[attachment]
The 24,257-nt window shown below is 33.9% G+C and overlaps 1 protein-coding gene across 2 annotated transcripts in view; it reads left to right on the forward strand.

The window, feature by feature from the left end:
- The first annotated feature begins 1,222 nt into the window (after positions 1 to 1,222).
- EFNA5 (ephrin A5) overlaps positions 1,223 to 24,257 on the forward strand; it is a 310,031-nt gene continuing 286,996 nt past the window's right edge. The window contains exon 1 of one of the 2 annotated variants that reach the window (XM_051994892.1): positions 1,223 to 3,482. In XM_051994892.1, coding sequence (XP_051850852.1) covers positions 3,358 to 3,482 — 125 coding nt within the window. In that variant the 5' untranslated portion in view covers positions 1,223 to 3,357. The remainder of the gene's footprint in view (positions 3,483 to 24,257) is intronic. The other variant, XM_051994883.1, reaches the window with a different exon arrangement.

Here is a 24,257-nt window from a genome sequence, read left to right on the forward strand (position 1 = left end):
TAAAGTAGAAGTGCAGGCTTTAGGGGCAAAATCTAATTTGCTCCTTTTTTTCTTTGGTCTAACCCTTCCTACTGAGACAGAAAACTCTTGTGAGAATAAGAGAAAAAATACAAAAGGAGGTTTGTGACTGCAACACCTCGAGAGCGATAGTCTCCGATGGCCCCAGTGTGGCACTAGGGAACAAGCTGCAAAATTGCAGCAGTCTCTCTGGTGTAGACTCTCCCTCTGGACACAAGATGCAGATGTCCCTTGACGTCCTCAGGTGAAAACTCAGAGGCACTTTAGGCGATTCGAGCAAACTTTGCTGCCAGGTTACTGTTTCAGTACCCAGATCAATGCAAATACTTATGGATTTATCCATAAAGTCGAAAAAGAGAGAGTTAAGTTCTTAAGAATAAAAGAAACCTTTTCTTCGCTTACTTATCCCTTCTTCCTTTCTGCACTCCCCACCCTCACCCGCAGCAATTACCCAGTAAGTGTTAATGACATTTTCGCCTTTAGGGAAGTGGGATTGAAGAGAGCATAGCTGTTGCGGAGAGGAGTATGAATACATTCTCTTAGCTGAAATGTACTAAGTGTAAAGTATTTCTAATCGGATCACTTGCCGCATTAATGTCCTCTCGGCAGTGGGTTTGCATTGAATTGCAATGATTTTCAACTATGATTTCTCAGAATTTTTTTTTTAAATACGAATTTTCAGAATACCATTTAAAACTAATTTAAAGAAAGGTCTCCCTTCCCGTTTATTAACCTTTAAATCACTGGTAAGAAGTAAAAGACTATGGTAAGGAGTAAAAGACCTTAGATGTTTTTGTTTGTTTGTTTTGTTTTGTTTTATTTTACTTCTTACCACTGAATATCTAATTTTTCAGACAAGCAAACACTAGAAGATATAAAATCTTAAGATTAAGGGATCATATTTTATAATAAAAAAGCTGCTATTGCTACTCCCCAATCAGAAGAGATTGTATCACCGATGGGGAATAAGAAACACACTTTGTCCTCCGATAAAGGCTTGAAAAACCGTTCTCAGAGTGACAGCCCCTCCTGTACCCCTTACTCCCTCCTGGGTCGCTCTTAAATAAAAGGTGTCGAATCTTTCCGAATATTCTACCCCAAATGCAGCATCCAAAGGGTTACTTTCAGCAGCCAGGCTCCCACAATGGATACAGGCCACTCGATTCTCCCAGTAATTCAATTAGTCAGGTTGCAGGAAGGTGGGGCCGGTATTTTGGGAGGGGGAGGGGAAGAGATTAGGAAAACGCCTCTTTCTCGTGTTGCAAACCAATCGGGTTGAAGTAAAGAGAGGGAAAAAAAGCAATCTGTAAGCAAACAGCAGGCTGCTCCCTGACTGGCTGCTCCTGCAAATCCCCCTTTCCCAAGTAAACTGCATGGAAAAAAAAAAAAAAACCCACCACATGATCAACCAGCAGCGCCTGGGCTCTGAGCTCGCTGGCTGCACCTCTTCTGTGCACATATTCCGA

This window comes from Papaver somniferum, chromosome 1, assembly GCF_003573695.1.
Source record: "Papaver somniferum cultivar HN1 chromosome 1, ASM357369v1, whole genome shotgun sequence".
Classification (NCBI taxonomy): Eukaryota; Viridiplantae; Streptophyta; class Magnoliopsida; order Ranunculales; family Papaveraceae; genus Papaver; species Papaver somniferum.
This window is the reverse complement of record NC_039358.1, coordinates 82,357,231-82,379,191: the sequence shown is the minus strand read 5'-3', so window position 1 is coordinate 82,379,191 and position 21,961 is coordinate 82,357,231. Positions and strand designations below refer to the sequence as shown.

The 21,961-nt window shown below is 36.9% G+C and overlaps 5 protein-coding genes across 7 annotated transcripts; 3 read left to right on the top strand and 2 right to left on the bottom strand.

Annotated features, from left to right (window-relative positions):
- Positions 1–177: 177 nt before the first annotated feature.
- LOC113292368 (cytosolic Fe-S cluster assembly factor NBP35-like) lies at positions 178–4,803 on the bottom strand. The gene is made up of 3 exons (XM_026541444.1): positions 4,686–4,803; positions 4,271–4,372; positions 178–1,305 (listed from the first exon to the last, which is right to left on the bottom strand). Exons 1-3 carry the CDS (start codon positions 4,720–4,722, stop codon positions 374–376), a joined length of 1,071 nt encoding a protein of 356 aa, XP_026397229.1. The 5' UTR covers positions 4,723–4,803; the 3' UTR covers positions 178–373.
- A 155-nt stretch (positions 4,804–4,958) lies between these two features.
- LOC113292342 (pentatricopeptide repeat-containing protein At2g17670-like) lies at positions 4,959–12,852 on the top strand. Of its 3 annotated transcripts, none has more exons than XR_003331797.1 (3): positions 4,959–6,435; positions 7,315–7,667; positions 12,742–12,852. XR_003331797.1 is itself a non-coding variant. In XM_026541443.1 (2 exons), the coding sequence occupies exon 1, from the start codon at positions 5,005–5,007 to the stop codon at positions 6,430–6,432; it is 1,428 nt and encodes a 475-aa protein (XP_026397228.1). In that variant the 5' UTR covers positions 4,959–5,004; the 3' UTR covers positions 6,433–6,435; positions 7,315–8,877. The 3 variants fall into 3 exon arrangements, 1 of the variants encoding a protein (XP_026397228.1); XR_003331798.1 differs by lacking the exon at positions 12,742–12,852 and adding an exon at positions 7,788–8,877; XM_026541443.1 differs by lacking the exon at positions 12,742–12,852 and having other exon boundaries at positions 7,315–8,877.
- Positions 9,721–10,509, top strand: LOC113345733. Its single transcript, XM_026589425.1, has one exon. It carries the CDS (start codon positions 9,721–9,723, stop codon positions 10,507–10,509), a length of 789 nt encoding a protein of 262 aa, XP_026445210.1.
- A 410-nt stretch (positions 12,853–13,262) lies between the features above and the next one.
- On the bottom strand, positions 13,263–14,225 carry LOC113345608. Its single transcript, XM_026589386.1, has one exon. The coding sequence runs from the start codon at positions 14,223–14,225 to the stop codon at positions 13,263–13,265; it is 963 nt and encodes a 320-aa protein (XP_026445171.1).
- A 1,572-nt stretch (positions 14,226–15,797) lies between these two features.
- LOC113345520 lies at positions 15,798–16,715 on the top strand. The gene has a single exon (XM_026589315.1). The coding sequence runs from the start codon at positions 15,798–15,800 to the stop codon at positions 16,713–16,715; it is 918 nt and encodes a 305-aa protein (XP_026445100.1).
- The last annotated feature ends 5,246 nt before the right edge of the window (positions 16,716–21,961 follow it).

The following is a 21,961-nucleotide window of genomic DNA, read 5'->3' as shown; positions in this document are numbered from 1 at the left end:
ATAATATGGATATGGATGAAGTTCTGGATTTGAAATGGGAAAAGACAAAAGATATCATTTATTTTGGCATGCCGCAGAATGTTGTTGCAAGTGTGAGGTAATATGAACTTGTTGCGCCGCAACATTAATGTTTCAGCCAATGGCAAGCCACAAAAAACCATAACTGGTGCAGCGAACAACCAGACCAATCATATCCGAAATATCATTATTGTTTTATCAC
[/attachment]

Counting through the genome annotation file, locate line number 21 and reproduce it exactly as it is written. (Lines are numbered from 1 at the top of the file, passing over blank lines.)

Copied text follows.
- LOC113345520 lies at positions 15,798–16,715 on the top strand. The gene has a single exon (XM_026589315.1). The coding sequence runs from the start codon at positions 15,798–15,800 to the stop codon at positions 16,713–16,715; it is 918 nt and encodes a 305-aa protein (XP_026445100.1).